Former college receiver Kabion Ento making tough transition to cornerback

Tom Silverstein
Packers News
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GREEN BAY – It wasn’t exactly the same thing as Jaire Alexander snuffing out a two-minute drill against Aaron Rodgers with a pair of sparkling plays Tuesday in practice, but cornerback Kabion Ento is starting to show up around the ball like his Green Bay Packers teammate.

It was a good week for the second-year pro, who is trying to make the transition from college wide receiver to NFL defensive back.

“He's done a really nice job,” coach Matt LaFleur said. “I think this is probably the healthiest he's been since he's been here. And so just to get an opportunity to go watch him in some preseason games now is what we're really excited about.

“He's got tremendous ball skills. I mean, he's a former wide receiver. So, he's got a knack for finding a way to get the ball out.”

Cornerback Kabion Ento (48) is making position switch after formerly playing receiver.

On Tuesday, Ento broke up a Rodgers pass to Equanimeous St. Brown on second-and-10 in a two-minute drill. On Thursday, he broke up a two-point conversion attempt from Kurt Benkert to Devin Funchess. And he finished the week breaking up two third-down passes to receiver Malik Taylor in the Saturday night practice in the stadium.

It continued a trend of him being around the ball, which is one way to move up the depth chart.

“I'm trying to make the most of my reps, no matter who it is, no matter whether it’s (Rodgers) or Jordan (Love) or Davante or Malik. I just believe whoever it is, that’s who I have to guard.

“It always feels good to make a play, but I got to get over it because the next play they could throw a bomb over my head and this could be a whole different conversation, right?”

Ento was such a surprise in training camp after signing as an undrafted free agent out of Colorado that the Packers stashed him on their practice squad and let him work on his new position. At 6-1, 187 pounds, Ento was a little light for a receiver and with 4.54-second speed in the 40-yard dash wasn’t a speedster.

But he had a 41½-inch vertical leap and showed good feet for the position and so some scouts worked him out as a corner and some as a wide receiver. The Packers offered him a chance to compete for a job at cornerback and he accepted.

From the beginning, even while wearing an unusual number on his jersey (48), he looked like someone who could run and play the ball. Ento returned in 2020 and had a legitimate shot at making the 53-man roster before suffering a Jones fracture in his foot while running a special teams drill.

He came back healthy this year and has picked up where he left off.

“It might sound a little weird, but I felt like a DB when I stepped in the building,” he said. “That's because I had to. I didn't have a choice. And I could have stepped in and said, ‘I’m a receiver covering y’all.’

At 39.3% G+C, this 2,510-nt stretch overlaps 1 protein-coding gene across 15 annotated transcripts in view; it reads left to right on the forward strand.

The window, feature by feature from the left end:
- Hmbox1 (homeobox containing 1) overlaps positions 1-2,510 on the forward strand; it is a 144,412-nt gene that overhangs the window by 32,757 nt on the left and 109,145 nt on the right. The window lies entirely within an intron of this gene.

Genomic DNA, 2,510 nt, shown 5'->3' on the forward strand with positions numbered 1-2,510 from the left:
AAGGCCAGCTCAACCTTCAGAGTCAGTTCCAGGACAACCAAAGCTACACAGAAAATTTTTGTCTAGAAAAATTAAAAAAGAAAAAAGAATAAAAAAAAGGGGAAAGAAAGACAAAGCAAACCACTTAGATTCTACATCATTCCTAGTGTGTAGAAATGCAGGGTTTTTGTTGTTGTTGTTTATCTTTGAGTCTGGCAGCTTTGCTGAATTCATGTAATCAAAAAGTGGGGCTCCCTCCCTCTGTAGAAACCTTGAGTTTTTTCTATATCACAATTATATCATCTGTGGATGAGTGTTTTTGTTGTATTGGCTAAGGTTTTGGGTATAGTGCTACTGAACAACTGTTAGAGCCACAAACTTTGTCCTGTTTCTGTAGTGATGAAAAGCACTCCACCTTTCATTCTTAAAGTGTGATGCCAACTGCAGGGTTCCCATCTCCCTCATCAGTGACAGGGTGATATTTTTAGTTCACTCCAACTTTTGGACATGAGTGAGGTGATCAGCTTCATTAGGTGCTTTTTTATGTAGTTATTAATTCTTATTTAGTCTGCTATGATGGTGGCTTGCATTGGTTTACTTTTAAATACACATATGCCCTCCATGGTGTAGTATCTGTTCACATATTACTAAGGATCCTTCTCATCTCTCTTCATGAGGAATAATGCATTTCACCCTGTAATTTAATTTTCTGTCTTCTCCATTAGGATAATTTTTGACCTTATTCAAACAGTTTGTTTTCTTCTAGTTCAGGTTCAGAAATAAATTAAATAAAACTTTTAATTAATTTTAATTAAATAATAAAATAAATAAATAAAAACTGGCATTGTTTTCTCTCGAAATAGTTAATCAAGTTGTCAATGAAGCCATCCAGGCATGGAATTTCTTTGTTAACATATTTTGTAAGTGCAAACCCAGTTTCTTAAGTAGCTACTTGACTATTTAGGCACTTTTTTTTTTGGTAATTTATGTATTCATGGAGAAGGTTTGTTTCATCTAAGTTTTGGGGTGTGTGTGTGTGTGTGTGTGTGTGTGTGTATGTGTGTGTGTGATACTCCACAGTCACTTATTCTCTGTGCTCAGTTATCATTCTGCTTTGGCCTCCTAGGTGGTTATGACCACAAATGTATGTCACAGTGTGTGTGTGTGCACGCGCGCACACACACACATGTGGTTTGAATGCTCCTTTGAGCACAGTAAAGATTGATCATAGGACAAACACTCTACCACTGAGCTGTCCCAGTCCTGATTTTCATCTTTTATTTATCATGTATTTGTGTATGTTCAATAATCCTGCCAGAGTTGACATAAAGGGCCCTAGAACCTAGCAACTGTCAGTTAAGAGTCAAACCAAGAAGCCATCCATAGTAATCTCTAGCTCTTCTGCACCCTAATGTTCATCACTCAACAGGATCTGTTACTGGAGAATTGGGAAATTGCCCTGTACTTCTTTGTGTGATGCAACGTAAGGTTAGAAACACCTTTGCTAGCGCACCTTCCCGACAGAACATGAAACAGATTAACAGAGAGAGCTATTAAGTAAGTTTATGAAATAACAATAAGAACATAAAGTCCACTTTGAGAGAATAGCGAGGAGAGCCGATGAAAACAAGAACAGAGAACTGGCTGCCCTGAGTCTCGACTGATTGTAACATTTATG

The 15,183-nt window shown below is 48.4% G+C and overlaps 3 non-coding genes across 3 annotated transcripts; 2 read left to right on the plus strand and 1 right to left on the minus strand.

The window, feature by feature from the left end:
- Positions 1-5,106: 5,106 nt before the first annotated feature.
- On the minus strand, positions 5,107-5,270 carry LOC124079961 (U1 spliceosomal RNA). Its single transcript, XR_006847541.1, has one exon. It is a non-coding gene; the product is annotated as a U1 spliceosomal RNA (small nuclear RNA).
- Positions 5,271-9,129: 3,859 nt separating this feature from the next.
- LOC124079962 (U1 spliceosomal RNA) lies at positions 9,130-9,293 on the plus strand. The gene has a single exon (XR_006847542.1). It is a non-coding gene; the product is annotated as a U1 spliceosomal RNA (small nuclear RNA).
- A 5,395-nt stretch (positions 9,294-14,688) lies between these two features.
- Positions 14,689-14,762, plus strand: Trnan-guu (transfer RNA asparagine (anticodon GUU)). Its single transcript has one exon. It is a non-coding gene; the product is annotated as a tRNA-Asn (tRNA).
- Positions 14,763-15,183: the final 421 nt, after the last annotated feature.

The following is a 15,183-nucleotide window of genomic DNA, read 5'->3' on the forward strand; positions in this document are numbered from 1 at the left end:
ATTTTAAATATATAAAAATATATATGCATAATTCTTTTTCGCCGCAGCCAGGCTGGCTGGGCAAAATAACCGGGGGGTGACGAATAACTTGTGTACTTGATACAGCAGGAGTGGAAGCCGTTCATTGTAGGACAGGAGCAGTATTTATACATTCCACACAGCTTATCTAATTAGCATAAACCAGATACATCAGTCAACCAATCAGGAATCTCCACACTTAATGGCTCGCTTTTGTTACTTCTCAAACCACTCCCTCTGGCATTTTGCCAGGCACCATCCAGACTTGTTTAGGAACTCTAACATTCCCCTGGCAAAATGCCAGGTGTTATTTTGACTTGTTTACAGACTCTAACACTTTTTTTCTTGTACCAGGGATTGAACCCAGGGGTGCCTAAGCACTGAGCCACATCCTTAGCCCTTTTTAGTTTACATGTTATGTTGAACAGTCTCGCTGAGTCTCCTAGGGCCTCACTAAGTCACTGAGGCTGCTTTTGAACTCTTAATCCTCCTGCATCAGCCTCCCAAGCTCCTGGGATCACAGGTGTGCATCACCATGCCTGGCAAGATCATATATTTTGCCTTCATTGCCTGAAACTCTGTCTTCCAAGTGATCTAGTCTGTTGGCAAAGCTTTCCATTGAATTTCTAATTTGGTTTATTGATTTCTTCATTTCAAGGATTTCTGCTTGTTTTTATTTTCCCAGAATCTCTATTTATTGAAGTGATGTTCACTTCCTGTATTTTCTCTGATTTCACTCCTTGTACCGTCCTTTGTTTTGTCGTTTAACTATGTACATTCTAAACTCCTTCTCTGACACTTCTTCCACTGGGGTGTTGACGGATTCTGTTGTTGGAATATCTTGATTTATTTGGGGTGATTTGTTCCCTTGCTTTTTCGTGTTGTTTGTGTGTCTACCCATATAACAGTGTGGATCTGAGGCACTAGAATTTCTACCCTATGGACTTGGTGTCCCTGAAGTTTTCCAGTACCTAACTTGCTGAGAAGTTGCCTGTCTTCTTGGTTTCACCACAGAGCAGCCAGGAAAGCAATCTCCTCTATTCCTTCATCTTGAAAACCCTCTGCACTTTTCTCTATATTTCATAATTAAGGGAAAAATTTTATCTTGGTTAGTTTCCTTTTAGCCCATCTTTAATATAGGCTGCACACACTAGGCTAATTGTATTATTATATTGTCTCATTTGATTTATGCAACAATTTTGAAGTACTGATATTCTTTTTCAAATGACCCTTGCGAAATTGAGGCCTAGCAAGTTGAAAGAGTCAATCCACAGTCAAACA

“As good as that sounds, I wasn’t a wide receiver anymore.  I had to realize that I am a DB now and every day I'm continuing to learn how to be a DB. So, I am a DB, I feel like a DB and I’m continuing to improve my game as a DB.”

Barry not likely to show his hand

When he was defensive coordinator, Dom Capers used to run some of his blitzes during the preseason games, figuring it was more important for his players to work on them in live action than it was hiding them from future opponents.

It doesn’t sound like new defensive coordinator Joe Barry will be doing that, despite installing a new scheme that his players have only run in practice.

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“Basically, most teams, you’ve got to have a foundation, right? And so, you're going to call a lot of the stuff that you are going to call in the season. I would just say some of the – whether you want to call them exotics, or whatnot – just some of the nuances and wrinkles that you have within your scheme, I'd say typically, most teams kind of stay away from that.”

LaFleur has said he will hold select veterans out of the preseason games to protect them, but on defense the No. 1 unit is going to need some work running the scheme and so it’s possible a good number of starters will get at least a little time in the three games.

Sizable safeties

Among the group of young safeties defensive backs coach Jerry Gray is working with are 6-2, 202-pound Vernon Scott, 6-foot, 204-pound Henry Black, 6-3, 209-pound Christian Uphoff and 6-1, 202-pound Innis Gaines.

All of them are considered big safeties who can add some physicality to the defense.

Gray has told them that if they want to make the roster, the guy they need to impress first is special teams coach Maurice Drayton. He said unless they’re competing for starting jobs – and they’re not – they must solidify their standing through special teams play.

“When you find big safeties, those guys can actually go and be good on special teams for you, and then they can actually graduate to playing safety,” Gray said. “I mean, knock on wood, we’ve got two good safeties right now.

“So, the guy coming in, he has to be a good special teams player first. And if you can do that at a high level, then we'll let you play safety. We’ll put you in in certain packages, we'll give you those chances.”

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